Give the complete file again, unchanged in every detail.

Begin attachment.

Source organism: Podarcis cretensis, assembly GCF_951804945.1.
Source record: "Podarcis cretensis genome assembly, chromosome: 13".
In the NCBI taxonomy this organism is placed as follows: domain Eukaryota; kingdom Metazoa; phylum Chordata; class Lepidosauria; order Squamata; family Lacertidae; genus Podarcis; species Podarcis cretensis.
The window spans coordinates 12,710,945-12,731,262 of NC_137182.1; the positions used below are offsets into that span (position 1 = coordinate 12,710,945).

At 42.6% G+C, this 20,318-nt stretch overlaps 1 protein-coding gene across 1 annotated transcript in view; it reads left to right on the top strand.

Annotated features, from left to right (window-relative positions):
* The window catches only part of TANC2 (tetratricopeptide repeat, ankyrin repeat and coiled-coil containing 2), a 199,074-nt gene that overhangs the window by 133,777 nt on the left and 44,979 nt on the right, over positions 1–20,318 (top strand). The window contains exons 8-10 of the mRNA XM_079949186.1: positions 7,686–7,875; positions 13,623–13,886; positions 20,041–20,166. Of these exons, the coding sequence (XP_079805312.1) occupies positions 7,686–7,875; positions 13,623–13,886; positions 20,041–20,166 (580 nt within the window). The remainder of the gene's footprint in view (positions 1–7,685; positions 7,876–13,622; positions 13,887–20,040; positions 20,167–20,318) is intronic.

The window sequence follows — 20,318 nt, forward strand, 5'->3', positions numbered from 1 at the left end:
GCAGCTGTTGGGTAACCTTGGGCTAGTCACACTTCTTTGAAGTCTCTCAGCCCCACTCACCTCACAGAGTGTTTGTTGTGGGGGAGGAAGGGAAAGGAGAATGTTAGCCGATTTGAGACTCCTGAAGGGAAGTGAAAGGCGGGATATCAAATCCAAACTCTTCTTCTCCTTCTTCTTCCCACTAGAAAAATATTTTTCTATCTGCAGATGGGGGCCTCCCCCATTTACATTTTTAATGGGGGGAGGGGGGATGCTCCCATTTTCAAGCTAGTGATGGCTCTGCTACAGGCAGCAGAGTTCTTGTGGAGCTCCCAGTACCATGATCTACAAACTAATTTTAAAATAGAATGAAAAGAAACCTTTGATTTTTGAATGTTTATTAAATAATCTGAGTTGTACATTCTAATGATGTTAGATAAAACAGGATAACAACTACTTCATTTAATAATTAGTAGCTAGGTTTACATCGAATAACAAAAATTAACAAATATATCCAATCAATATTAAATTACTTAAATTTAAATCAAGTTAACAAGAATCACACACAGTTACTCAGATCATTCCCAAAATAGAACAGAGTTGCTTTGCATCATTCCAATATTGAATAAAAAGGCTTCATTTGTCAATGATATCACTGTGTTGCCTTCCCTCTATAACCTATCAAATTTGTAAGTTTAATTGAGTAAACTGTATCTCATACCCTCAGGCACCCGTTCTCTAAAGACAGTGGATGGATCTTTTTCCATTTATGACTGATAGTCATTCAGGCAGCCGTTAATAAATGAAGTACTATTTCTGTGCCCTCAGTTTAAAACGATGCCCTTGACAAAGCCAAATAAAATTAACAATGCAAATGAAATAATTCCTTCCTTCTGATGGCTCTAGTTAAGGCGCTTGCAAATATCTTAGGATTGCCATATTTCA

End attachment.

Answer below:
Source organism: Podarcis cretensis, assembly GCF_951804945.1.
Source record: "Podarcis cretensis genome assembly, chromosome: 13".
In the NCBI taxonomy this organism is placed as follows: domain Eukaryota; kingdom Metazoa; phylum Chordata; class Lepidosauria; order Squamata; family Lacertidae; genus Podarcis; species Podarcis cretensis.
The window spans coordinates 12,710,945-12,731,262 of NC_137182.1; the positions used below are offsets into that span (position 1 = coordinate 12,710,945).

At 42.6% G+C, this 20,318-nt stretch overlaps 1 protein-coding gene across 1 annotated transcript in view; it reads left to right on the top strand.

Annotated features, from left to right (window-relative positions):
* The window catches only part of TANC2 (tetratricopeptide repeat, ankyrin repeat and coiled-coil containing 2), a 199,074-nt gene that overhangs the window by 133,777 nt on the left and 44,979 nt on the right, over positions 1–20,318 (top strand). The window contains exons 8-10 of the mRNA XM_079949186.1: positions 7,686–7,875; positions 13,623–13,886; positions 20,041–20,166. Of these exons, the coding sequence (XP_079805312.1) occupies positions 7,686–7,875; positions 13,623–13,886; positions 20,041–20,166 (580 nt within the window). The remainder of the gene's footprint in view (positions 1–7,685; positions 7,876–13,622; positions 13,887–20,040; positions 20,167–20,318) is intronic.

The window sequence follows — 20,318 nt, forward strand, 5'->3', positions numbered from 1 at the left end:
GCAGCTGTTGGGTAACCTTGGGCTAGTCACACTTCTTTGAAGTCTCTCAGCCCCACTCACCTCACAGAGTGTTTGTTGTGGGGGAGGAAGGGAAAGGAGAATGTTAGCCGATTTGAGACTCCTGAAGGGAAGTGAAAGGCGGGATATCAAATCCAAACTCTTCTTCTCCTTCTTCTTCCCACTAGAAAAATATTTTTCTATCTGCAGATGGGGGCCTCCCCCATTTACATTTTTAATGGGGGGAGGGGGGATGCTCCCATTTTCAAGCTAGTGATGGCTCTGCTACAGGCAGCAGAGTTCTTGTGGAGCTCCCAGTACCATGATCTACAAACTAATTTTAAAATAGAATGAAAAGAAACCTTTGATTTTTGAATGTTTATTAAATAATCTGAGTTGTACATTCTAATGATGTTAGATAAAACAGGATAACAACTACTTCATTTAATAATTAGTAGCTAGGTTTACATCGAATAACAAAAATTAACAAATATATCCAATCAATATTAAATTACTTAAATTTAAATCAAGTTAACAAGAATCACACACAGTTACTCAGATCATTCCCAAAATAGAACAGAGTTGCTTTGCATCATTCCAATATTGAATAAAAAGGCTTCATTTGTCAATGATATCACTGTGTTGCCTTCCCTCTATAACCTATCAAATTTGTAAGTTTAATTGAGTAAACTGTATCTCATACCCTCAGGCACCCGTTCTCTAAAGACAGTGGATGGATCTTTTTCCATTTATGACTGATAGTCATTCAGGCAGCCGTTAATAAATGAAGTACTATTTCTGTGCCCTCAGTTTAAAACGATGCCCTTGACAAAGCCAAATAAAATTAACAATGCAAATGAAATAATTCCTTCCTTCTGATGGCTCTAGTTAAGGCGCTTGCAAATATCTTAGGATTGCCATATTTCA